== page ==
One of my new year’s resolutions is to eat a Mediterranean meal for dinner 275 times this year. I know that 275 sounds pretty weird, but that’s about 75 percent of the time, which I think I can do. Anytime I try to go 100 percent on any sort of lifestyle change, I end up failing miserably. So, my best bet is to try to make a good effort in positive improvement in my life, while leaving myself some wiggle room for chicken fingers and cheeseburgers!
I chose this goal because my doctor recommended the Mediterranean diet to me last year. Of all the different diets out there, this one seems pretty good to me. There are tons of health benefits and I don’t feel super restricted with the food options. Plus, with my iLevel Power Wheelchair, I have fun in the kitchen as I try out new recipes.
What is the Mediterranean Diet?
The basics of the Mediterranean diet are:
Eat regularly: vegetables, fruits, nuts, seeds, legumes, potatoes, whole grains, herbs, spices, seafood, and extra virgin olive oil.
Eat in moderation: poultry, eggs, cheese, and yogurt
Eat rarely: red meat, sugar-sweetened beverages, added sugars, processed meat, refined grains, refined oils, and other highly processed foods.
The hardest part of eating Mediterranean for me is that I hate all seafood and I love sugar and red meat. I am, however, working on trying different types of fish (so far I still hate everything) and cutting back on my sweets and red meats.
Some Changes I’ve Made So Far
Some of the simple switches I’ve made include switching out white pasta for whole wheat pasta or veggie pasta like zoodles. I also switch out white breads/tortillas with whole grains. It was pretty painless to switch to cooking with olive oil more and cut out the butter. Lastly, you’re going to need to just trust me on this one: cauliflower pizza crust is actually not a bad substitute! I was really skeptical and then pleasantly surprised!
I am feeling confident that I’ll be able to reach my goal of eating 275 Mediterranean dinners this year. I got a head start by learning some of the tricks of the diet and some staple recipes at the end of last year. I learned that always having fruits and veggies in the house makes it a lot easier to stick to the diet. So, regular grocery shopping is a must.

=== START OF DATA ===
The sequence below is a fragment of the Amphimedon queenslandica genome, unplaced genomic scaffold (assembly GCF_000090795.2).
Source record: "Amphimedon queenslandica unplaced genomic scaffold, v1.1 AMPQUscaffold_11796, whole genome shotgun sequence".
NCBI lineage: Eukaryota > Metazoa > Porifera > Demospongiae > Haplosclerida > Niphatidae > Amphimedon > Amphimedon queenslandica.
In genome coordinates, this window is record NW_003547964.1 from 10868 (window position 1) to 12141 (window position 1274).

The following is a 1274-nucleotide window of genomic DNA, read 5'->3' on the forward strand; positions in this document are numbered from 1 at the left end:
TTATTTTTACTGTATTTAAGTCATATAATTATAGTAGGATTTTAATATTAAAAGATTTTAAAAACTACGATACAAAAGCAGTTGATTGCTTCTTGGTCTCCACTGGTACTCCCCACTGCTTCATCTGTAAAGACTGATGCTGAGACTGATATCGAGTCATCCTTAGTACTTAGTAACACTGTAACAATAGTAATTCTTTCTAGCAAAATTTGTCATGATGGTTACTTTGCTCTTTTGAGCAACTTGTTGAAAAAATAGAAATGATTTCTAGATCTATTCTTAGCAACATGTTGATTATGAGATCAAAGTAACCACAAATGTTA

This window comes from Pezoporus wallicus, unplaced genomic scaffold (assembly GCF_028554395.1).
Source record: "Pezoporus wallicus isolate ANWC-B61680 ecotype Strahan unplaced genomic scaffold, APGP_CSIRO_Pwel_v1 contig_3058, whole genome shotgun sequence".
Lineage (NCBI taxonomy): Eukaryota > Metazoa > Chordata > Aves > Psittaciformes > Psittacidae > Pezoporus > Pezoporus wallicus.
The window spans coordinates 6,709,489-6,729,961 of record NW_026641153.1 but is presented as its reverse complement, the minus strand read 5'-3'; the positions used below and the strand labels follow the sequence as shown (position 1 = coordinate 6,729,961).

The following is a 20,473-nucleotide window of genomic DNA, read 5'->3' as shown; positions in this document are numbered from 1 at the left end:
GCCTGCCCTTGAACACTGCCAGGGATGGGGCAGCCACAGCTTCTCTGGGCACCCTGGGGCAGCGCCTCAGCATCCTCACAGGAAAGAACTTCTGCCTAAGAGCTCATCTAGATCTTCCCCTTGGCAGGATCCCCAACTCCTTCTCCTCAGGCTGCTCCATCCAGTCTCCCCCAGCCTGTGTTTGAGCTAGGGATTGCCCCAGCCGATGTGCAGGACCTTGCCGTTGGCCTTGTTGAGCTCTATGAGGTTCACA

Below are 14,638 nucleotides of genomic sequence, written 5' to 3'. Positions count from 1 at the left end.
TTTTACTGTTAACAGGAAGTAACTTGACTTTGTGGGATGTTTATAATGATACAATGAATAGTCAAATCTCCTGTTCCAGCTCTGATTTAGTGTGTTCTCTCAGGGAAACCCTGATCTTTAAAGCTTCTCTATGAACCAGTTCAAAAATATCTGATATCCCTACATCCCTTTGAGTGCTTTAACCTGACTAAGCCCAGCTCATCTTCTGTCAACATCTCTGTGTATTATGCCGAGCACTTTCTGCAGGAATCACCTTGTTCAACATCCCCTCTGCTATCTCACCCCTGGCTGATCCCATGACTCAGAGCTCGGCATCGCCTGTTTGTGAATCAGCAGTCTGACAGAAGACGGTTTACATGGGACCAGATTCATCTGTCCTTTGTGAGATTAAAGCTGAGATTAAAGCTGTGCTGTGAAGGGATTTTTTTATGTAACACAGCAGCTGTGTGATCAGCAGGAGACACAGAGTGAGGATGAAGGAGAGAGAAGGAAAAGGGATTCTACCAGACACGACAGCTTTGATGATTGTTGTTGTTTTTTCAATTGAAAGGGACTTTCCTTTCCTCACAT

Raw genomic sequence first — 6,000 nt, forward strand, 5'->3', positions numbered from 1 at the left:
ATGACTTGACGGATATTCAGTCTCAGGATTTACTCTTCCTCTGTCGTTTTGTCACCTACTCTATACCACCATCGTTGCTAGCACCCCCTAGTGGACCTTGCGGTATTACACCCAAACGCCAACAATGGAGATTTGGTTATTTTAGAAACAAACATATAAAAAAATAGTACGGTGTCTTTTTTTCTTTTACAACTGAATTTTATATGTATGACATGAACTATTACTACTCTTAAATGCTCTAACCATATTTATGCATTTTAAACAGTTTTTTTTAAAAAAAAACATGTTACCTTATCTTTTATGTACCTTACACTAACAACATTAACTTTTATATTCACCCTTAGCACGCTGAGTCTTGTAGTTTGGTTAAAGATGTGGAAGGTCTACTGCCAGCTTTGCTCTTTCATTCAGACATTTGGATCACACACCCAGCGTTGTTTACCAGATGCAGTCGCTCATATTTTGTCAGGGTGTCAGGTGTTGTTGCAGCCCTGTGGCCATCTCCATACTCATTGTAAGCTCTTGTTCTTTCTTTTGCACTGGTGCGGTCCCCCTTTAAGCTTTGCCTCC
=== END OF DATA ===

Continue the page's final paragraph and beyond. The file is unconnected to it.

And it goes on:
Having Variety Keeps Me on Track
I also learned that it helps to try out different fruits and veggies each week so that I don’t get bored. For example, I thought that the Mediterranean diet meant that I would be eating a ton of salads and that I would be miserable eating the same thing over and over. It turns out that I do eat a lot of salad, but it also turns out that there’s a million different salads out there! As long as I always mix up what fruits and veggies I buy, the salads are always different and I will not get bored. This week I’m having a Greek salad with a chickpea base. Next week, I plan to have a delicious butternut squash salad with spinach, cranberries, goat cheese, and a maple vinaigrette!
Tracking My Progress
In addition to always trying new recipes to keep things exciting, I use a coloring chart to track my progress. It might sound childish, but I find that tracking my goals visually really helps me stay motivated throughout the year and it helps me to see if I am truly meeting my goal. Plus, I get a little satisfaction out of coloring in the box for every day that I meet my goal of eating a Mediterranean meal!
So, here’s to 2022 and my new Mediterranean eating habits! Wish me luck!
About Stephanie Woodward: Stephanie is a brand ambassador advisor for Quantum Rehab® and works as a disability rights activist. She has received many awards for helping communities become more accessible, as well as for her actions in fighting for the rights of disabled individuals as it relates to Medicaid and other support services. Click here to learn more about Stephanie.